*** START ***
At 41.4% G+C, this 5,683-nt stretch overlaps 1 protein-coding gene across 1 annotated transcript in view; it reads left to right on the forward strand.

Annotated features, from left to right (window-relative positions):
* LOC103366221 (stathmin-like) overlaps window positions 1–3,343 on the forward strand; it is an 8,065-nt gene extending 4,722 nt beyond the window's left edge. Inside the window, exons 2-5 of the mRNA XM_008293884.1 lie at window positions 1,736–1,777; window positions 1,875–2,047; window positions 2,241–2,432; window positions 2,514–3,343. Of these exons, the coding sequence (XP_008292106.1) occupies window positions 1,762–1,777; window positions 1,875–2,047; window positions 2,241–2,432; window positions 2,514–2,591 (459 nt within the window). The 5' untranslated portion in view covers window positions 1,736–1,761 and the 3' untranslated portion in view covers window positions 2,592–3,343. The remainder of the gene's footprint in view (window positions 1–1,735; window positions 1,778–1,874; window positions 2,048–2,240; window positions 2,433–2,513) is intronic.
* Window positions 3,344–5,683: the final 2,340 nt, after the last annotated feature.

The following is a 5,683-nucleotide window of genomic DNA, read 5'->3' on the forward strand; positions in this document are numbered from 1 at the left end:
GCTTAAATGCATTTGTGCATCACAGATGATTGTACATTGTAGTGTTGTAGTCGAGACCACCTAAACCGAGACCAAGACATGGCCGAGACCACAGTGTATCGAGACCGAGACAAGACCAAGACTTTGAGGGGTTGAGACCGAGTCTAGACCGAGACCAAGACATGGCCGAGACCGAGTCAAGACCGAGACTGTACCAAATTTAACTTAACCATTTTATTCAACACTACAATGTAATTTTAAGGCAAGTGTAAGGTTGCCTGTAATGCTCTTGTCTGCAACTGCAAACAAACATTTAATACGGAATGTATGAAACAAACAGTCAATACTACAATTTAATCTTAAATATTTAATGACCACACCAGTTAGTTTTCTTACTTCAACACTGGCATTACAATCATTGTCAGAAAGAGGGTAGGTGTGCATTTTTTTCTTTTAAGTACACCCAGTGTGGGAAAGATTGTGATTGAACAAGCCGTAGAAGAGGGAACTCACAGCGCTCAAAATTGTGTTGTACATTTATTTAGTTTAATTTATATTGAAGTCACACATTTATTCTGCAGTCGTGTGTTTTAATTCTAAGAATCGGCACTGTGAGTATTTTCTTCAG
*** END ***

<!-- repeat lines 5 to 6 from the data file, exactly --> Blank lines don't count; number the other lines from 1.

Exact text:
The following is a 5,683-nucleotide window of genomic DNA, read 5'->3' on the forward strand; positions in this document are numbered from 1 at the left end:
GCTTAAATGCATTTGTGCATCACAGATGATTGTACATTGTAGTGTTGTAGTCGAGACCACCTAAACCGAGACCAAGACATGGCCGAGACCACAGTGTATCGAGACCGAGACAAGACCAAGACTTTGAGGGGTTGAGACCGAGTCTAGACCGAGACCAAGACATGGCCGAGACCGAGTCAAGACCGAGACTGTACCAAATTTAACTTAACCATTTTATTCAACACTACAATGTAATTTTAAGGCAAGTGTAAGGTTGCCTGTAATGCTCTTGTCTGCAACTGCAAACAAACATTTAATACGGAATGTATGAAACAAACAGTCAATACTACAATTTAATCTTAAATATTTAATGACCACACCAGTTAGTTTTCTTACTTCAACACTGGCATTACAATCATTGTCAGAAAGAGGGTAGGTGTGCATTTTTTTCTTTTAAGTACACCCAGTGTGGGAAAGATTGTGATTGAACAAGCCGTAGAAGAGGGAACTCACAGCGCTCAAAATTGTGTTGTACATTTATTTAGTTTAATTTATATTGAAGTCACACATTTATTCTGCAGTCGTGTGTTTTAATTCTAAGAATCGGCACTGTGAGTATTTTCTTCAG